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Of the time and history of this Symeon nothing is known. A Symeon appears among the correspondents of Theodore Studita, who addresses him as his son; but whether this was the writer of the Cantica or not is unknown.



Some Τροπάρια, Cantica, or hymns, by Symeon, a monk of the Convent of Studium at Constantinople, were among the MSS. or the monastery of Cryptae Ferratae at Rome. Allatius, who had read them, says that they were worthy to be preserved and published, and to be used in the services of the church. He has given the initial parts of each, from which it appears that they related to the crucifixion, burial, and resurrection of Christ.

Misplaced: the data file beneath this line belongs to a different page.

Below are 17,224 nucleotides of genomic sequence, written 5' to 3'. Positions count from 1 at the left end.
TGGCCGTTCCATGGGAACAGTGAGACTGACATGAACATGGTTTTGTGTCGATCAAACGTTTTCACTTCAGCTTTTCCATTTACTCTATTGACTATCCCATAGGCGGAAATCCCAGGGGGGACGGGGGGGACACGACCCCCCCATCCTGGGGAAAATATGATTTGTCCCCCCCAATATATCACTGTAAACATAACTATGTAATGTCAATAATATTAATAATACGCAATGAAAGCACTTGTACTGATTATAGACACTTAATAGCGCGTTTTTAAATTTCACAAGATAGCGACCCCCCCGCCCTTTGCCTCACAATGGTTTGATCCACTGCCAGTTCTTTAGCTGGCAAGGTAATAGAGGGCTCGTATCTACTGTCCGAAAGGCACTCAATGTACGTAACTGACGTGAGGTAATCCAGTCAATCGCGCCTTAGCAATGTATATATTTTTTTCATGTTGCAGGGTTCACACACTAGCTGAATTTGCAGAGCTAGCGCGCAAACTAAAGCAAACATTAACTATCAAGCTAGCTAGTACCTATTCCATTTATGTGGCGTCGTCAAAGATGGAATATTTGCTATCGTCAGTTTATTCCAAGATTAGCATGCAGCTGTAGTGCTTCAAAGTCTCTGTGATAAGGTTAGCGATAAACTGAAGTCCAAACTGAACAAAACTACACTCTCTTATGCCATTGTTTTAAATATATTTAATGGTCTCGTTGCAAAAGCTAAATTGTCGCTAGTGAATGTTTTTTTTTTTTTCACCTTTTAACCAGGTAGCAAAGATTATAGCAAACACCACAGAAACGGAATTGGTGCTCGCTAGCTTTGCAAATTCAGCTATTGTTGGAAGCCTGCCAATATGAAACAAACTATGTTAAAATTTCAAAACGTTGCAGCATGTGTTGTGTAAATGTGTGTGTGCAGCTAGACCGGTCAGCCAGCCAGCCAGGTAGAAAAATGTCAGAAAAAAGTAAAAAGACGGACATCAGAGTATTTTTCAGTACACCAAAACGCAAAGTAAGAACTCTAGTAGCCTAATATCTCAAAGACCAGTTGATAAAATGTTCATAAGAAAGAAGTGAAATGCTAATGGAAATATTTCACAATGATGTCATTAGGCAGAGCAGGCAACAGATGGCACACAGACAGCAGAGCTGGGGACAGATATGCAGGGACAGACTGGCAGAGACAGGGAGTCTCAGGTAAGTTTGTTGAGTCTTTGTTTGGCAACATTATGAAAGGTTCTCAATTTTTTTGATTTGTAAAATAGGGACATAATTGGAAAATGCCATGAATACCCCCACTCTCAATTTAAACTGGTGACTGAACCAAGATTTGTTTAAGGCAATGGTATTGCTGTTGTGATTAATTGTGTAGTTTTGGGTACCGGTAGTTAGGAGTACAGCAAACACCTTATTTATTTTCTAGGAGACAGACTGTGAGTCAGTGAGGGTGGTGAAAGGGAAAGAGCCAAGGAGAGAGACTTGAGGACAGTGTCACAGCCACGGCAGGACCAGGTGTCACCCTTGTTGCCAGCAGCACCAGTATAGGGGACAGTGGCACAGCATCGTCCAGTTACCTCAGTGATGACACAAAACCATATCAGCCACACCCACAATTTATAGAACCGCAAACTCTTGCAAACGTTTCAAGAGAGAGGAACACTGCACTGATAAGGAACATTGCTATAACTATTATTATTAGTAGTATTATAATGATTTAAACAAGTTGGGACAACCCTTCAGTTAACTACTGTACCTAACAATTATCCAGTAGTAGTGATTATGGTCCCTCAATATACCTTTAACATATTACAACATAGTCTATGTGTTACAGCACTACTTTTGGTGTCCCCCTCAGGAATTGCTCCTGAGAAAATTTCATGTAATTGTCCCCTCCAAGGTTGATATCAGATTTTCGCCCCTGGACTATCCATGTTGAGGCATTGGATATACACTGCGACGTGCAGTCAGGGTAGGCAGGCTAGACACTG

Confusion with Symeon Studita

Allatius judges the writer to be a different person from the Symeon Studita mentioned with such high praise by Symeon of St. Mamas, in his oration De Poenitentia et Compunctione, and who is doubtless the Symeon the Pious already mentioned [No. 24].

Further Information

Allatius, De Symeon. Scriptis, p. 23 ; Fabric. Bibl. Graec. vol. x. p. 444, vol. xi. p. 299 ; Cave, Hist. Litt. vol. ii. Dissert. Prima, p. 18.

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